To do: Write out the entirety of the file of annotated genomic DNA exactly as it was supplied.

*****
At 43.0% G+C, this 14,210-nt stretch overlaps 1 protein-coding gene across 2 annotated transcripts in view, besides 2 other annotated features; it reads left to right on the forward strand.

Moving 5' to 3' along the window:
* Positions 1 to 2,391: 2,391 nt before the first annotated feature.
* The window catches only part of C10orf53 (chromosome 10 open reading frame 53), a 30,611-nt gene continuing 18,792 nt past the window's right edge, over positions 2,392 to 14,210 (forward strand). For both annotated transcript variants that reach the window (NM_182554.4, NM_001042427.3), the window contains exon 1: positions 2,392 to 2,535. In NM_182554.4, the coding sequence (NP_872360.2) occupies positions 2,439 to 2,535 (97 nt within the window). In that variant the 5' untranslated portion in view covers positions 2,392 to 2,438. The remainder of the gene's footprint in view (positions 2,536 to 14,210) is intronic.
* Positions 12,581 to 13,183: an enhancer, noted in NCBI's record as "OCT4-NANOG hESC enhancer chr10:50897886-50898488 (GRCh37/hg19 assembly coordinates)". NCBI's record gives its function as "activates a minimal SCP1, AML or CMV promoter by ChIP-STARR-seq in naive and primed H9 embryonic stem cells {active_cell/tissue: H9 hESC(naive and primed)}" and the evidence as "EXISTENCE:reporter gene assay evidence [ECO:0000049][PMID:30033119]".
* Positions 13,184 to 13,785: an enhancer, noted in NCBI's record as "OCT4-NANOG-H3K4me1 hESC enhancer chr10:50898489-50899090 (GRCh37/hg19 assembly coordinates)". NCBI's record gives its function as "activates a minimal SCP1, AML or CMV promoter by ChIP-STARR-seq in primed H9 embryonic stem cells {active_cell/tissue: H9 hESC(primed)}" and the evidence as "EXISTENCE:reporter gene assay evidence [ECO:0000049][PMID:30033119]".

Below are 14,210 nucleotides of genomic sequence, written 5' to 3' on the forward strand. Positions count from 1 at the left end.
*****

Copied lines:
At 43.0% G+C, this 14,210-nt stretch overlaps 1 protein-coding gene across 2 annotated transcripts in view, besides 2 other annotated features; it reads left to right on the forward strand.

Moving 5' to 3' along the window:
* Positions 1 to 2,391: 2,391 nt before the first annotated feature.
* The window catches only part of C10orf53 (chromosome 10 open reading frame 53), a 30,611-nt gene continuing 18,792 nt past the window's right edge, over positions 2,392 to 14,210 (forward strand). For both annotated transcript variants that reach the window (NM_182554.4, NM_001042427.3), the window contains exon 1: positions 2,392 to 2,535. In NM_182554.4, the coding sequence (NP_872360.2) occupies positions 2,439 to 2,535 (97 nt within the window). In that variant the 5' untranslated portion in view covers positions 2,392 to 2,438. The remainder of the gene's footprint in view (positions 2,536 to 14,210) is intronic.
* Positions 12,581 to 13,183: an enhancer, noted in NCBI's record as "OCT4-NANOG hESC enhancer chr10:50897886-50898488 (GRCh37/hg19 assembly coordinates)". NCBI's record gives its function as "activates a minimal SCP1, AML or CMV promoter by ChIP-STARR-seq in naive and primed H9 embryonic stem cells {active_cell/tissue: H9 hESC(naive and primed)}" and the evidence as "EXISTENCE:reporter gene assay evidence [ECO:0000049][PMID:30033119]".
* Positions 13,184 to 13,785: an enhancer, noted in NCBI's record as "OCT4-NANOG-H3K4me1 hESC enhancer chr10:50898489-50899090 (GRCh37/hg19 assembly coordinates)". NCBI's record gives its function as "activates a minimal SCP1, AML or CMV promoter by ChIP-STARR-seq in primed H9 embryonic stem cells {active_cell/tissue: H9 hESC(primed)}" and the evidence as "EXISTENCE:reporter gene assay evidence [ECO:0000049][PMID:30033119]".

Below are 14,210 nucleotides of genomic sequence, written 5' to 3' on the forward strand. Positions count from 1 at the left end.